The following is a basic preservation procedure for adult odonates: After collecting an odonate in the field,
place it into a glassine envelope, close the envelope with a paper clip and attach a date/location label.
To place it in the envelope, fold the dragonfly’s wings together over the back and slip it on its side into
the envelope. Put the envelope into a sandwich-type plastic container (or checkbook box) for the duration of
the field outing along with any other specimens collected that day. Unless it is very hot, they will stay alive
for hours (even days) and will pass through all the food waste from their gut, which allows them to preserve
When back from the field, clip the tips of the corners off the envelopes with scissors to allow
the preservative in quickly. Submerge the dragonflies in a container of acetone while still in the envelopes.
Use an easy to seal, wide-mouth Tupperware or Rubbermaid-type container that is just big enough to hold the
sizes of envelopes being used. Acetone is preferred because it does a fairly good job of preserving colors,
which can be important in identification. Soak the specimens for at least 8 hours (overnight is fine). When
it is time to dry them, working in a well-ventilated area, remove all the envelopes from the acetone jar using
long forceps to limit skin contact. Allow them to drip-dry for 30 to 60 minutes. Small racks can be made or
purchased for this purpose (like small dish drying racks). Then carefully remove the specimens from the envelopes
with soft forceps and lay them on cardboard for a few hours to thoroughly air-dry. Dermestid beetle pests can
get to and destroy recently acetoned dragonflies, so be careful not to leave specimens out in the open to dry
for more than a few hours.
The last step is to put the dry specimens into a polyethylene baggie. Then slide that and a 3"x5" card on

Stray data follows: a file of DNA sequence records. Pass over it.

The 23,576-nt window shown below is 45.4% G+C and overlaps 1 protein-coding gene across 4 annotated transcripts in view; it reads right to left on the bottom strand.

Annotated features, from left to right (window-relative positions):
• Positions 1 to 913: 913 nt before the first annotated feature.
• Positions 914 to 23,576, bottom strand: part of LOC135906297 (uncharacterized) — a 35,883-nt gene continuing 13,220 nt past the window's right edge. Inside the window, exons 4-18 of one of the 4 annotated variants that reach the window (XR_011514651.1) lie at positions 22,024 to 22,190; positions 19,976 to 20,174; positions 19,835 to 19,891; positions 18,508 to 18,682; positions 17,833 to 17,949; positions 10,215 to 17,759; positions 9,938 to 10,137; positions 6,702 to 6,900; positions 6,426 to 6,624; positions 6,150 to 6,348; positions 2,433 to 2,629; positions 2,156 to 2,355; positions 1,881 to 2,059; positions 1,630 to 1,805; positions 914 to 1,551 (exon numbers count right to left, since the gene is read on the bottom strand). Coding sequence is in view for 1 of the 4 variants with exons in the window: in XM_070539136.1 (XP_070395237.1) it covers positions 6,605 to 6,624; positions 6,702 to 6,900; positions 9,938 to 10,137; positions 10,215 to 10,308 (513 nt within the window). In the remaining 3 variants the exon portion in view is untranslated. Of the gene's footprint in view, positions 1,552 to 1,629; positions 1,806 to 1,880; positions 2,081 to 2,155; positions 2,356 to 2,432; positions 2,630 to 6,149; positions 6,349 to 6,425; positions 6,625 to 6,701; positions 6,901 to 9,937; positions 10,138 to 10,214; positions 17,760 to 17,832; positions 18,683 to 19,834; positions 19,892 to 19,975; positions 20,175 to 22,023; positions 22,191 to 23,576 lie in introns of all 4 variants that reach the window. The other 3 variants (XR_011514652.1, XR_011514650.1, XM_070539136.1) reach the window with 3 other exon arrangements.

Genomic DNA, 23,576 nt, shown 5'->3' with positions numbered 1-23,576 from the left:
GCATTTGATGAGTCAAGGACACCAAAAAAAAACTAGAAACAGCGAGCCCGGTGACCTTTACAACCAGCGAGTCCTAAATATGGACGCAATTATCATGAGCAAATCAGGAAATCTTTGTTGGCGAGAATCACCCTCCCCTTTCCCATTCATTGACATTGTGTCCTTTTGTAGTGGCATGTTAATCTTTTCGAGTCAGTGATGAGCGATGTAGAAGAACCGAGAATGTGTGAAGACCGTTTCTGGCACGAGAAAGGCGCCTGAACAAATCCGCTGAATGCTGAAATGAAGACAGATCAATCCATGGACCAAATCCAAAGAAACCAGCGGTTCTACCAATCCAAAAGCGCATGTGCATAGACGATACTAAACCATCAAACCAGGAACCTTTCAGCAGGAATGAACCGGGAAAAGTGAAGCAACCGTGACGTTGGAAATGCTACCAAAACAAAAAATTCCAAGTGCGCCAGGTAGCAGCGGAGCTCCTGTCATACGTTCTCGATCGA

which the date/location information is written into a permanent, clear, polypropylene envelopes. This double-
bagging technique helps insure the specimen will not be damaged during subsequent removal. Fold over the end of
the clear envelope and seal with a paper clip. Finish by putting all of your specimens into a shoe box or similar
container with a few moth balls.
In a pinch you can also temporarily freeze specimens, for example to accumulate a larger amount
of specimens over time and then go through the acetone routine less frequently. However, freezing is less
desirable because when thawed out, the specimens will decompose rapidly and colors are invariably lost.
Acetone removes the lipids from the specimens and turns yellow after considerable use. You
can discard old, yellowed acetone by throwing it on an asphalt surface on a hot day and it will vaporize
almost immediately. The envelopes with the clipped corners may be reused.
Nymphs and exuviae are best preserved in 70-80% ethanol and placed in vials or small jars, with date/location
labels inside the jars. Isopropyl alcohol (rubbing alcohol) is easily purchased at any drug store and can be
substituted for ethanol. Exuviae do not absolutely need to be placed in a liquid preservative and can be stored
dry. However, they are more vulnerable to breakage when dry and are much more difficult to examine under a
Labels are a crucial part of a collection. A specimen with no label is basically worthless. If you find a rare
species, you want someone else to be able to read your label and find the spot where you caught or observed it.
To that end, information that must be on the label includes the date, the location, and your name.
It is always best to include the exact coordinates (latitude and longitude) as well as a narrative
description for locations. Latitude and longitude can be marked in the field if you have a GPS unit or mapping app
on your phone, or obtained afterwards with a website like Google Maps. Location descriptions should be as precise
as possible and should include not just the name of the lake or stream, but the exact location on it. For example,
"a sphagnum-bordered cove at the southeast corner of Clear Lake", or "a few hundred feet west of the public boat
ramp on Mud Lake". Be especially descriptive if you visit an unnamed wetland, pond or stream. Use pencil because
ink can smear when wet. Place labels inside the envelope or jar of collected specimens, not clipped or taped
to the outside where they could fall off.